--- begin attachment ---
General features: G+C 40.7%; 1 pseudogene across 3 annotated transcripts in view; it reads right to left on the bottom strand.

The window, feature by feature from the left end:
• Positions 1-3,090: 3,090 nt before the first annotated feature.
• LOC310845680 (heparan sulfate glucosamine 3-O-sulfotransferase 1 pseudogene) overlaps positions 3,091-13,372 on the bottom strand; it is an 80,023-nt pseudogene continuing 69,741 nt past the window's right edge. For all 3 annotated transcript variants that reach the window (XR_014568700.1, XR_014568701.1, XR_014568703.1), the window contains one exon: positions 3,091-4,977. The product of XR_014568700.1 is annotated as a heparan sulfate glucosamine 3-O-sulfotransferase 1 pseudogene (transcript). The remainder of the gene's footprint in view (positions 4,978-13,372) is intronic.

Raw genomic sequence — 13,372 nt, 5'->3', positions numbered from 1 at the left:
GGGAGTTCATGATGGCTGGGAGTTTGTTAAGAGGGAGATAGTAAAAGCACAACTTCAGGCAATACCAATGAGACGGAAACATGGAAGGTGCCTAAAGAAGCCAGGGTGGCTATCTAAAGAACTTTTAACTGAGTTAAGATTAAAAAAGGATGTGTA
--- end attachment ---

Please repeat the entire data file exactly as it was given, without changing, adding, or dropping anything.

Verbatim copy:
General features: G+C 40.7%; 1 pseudogene across 3 annotated transcripts in view; it reads right to left on the bottom strand.

The window, feature by feature from the left end:
• Positions 1-3,090: 3,090 nt before the first annotated feature.
• LOC310845680 (heparan sulfate glucosamine 3-O-sulfotransferase 1 pseudogene) overlaps positions 3,091-13,372 on the bottom strand; it is an 80,023-nt pseudogene continuing 69,741 nt past the window's right edge. For all 3 annotated transcript variants that reach the window (XR_014568700.1, XR_014568701.1, XR_014568703.1), the window contains one exon: positions 3,091-4,977. The product of XR_014568700.1 is annotated as a heparan sulfate glucosamine 3-O-sulfotransferase 1 pseudogene (transcript). The remainder of the gene's footprint in view (positions 4,978-13,372) is intronic.

Raw genomic sequence — 13,372 nt, 5'->3', positions numbered from 1 at the left:
GGGAGTTCATGATGGCTGGGAGTTTGTTAAGAGGGAGATAGTAAAAGCACAACTTCAGGCAATACCAATGAGACGGAAACATGGAAGGTGCCTAAAGAAGCCAGGGTGGCTATCTAAAGAACTTTTAACTGAGTTAAGATTAAAAAAGGATGTGTA